Lumbar Total Disc Replacement

Lumbar Total Disc Replacement is used to treat chronic pain of the lower spine due to degeneration, injury, or pathology of the discs. The spine itself is divided into three sections: the cervical, thoracic, and lumbar spine. The cervical spine makes up the neck, while the lumbar spine accounts for the bottom 5 vertebrae. Between each vertebra is cushioning known as discs which protect the vertebrae from rubbing against one another. The discs may deteriorate due to injury or chronic wear and tear over time. This causes pain and discomfort.

During Lumbar Total Disc Replacement, the damaged disc(s) is removed and replaced with an artificial disk. This restores the cushioning and correct height of the spine. Artificial discs are composed of medical grade metal, plastic, or a composite of both materials. The incision for this procedure is through the lower abdomen, directly above the degenerated discs. This approach protects nerves and surrounding muscle tissue. Lumbar Total Disc Replacement is an effective alternative to spinal fusion surgery. However, it still requires general anesthesia and a hospital stay of approximately 2-4 days. This is determined by the degree of post-operative recovery and pain.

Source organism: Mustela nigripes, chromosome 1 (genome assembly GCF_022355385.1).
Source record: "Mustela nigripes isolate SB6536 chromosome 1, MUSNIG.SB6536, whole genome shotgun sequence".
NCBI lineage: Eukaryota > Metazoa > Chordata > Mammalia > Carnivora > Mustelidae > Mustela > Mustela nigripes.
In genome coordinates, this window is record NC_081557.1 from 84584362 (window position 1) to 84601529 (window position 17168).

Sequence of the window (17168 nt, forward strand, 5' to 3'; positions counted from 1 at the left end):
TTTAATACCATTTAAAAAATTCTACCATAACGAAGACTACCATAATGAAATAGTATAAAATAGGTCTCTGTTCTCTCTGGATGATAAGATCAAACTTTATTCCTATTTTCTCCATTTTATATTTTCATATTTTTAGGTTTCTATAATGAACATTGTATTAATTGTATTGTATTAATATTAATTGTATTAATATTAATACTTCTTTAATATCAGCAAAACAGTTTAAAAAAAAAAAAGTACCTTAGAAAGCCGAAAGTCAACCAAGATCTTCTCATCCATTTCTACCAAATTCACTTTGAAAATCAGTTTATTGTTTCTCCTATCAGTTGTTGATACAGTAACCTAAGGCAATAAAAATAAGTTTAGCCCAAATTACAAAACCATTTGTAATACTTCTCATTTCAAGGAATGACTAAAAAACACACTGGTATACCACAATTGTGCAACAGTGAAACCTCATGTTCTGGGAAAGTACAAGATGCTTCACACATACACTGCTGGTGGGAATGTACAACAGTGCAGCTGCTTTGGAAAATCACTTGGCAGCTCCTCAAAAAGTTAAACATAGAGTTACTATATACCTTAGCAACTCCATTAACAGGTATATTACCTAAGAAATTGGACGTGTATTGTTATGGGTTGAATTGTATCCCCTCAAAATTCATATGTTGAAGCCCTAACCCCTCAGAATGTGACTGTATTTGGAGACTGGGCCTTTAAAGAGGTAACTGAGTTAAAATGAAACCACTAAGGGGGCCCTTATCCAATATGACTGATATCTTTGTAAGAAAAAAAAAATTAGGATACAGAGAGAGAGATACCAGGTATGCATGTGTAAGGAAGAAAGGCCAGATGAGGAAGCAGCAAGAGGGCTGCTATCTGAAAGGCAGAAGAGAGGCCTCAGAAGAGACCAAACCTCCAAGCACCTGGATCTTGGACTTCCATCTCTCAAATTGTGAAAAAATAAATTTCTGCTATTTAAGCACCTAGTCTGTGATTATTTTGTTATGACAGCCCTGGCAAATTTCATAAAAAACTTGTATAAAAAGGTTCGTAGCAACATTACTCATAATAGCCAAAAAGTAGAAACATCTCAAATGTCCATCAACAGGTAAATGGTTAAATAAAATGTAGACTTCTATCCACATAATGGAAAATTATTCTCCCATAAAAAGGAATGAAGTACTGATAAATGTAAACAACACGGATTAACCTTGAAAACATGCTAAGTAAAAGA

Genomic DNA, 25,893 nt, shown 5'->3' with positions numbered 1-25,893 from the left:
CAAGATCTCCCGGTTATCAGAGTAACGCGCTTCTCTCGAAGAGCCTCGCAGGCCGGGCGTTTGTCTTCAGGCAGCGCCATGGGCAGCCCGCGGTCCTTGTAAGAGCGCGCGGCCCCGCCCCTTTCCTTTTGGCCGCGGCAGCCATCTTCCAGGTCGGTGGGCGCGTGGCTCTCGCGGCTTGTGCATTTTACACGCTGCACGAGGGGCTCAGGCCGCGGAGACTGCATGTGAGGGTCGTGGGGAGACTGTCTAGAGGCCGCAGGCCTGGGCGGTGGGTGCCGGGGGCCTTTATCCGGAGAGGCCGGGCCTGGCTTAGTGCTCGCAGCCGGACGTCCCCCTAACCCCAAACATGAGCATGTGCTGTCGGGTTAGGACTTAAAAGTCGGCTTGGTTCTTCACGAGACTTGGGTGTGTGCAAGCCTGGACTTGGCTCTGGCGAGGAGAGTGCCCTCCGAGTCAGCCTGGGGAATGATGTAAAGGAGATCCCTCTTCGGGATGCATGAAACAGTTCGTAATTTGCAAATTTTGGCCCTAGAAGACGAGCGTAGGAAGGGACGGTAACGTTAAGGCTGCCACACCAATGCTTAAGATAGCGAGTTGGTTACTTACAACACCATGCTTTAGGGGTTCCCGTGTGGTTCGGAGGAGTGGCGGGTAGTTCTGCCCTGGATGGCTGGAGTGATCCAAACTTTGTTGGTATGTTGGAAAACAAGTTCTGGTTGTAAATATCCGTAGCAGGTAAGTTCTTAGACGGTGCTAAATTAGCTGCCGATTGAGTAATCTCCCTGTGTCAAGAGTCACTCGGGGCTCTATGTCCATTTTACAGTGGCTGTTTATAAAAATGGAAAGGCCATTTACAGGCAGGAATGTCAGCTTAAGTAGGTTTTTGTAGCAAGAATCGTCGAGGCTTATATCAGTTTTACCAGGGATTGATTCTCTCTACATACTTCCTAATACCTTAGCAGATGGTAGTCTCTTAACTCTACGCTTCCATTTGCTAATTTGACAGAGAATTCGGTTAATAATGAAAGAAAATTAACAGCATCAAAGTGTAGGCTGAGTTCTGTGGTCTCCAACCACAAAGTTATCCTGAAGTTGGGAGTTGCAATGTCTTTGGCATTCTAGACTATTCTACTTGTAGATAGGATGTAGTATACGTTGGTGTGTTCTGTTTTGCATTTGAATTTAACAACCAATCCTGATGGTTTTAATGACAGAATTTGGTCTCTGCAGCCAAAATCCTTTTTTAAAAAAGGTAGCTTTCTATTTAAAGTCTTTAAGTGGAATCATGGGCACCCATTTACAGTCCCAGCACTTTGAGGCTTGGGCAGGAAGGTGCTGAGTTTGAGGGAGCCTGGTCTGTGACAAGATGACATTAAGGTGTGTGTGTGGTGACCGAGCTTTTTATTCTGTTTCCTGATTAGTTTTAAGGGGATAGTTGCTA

Prior to surgery, x-ray, MRI or CT imaging may be necessary. This helps determine the degree of disc degeneration in your spine. Blood tests may also be performed. It is recommended that smoking, certain medications, and supplements be abstained from prior to surgery.

Following surgery, you may be encouraged to walk and perform simple exercises to maintain mobility and enhance recovery. Total recovery generally takes several weeks or months, however, is considered faster than alternative procedures. To reinforce complete recovery, demanding physical activity such as lifting and twisting must be avoided.

Ideal candidates for this procedure experience lower back pain, have not had previous spine surgery, are within the medically recommended weight parameters, do not have multiple degenerated discs, are not experiencing nerve compression, and do not have scoliosis or alternate spine disorders.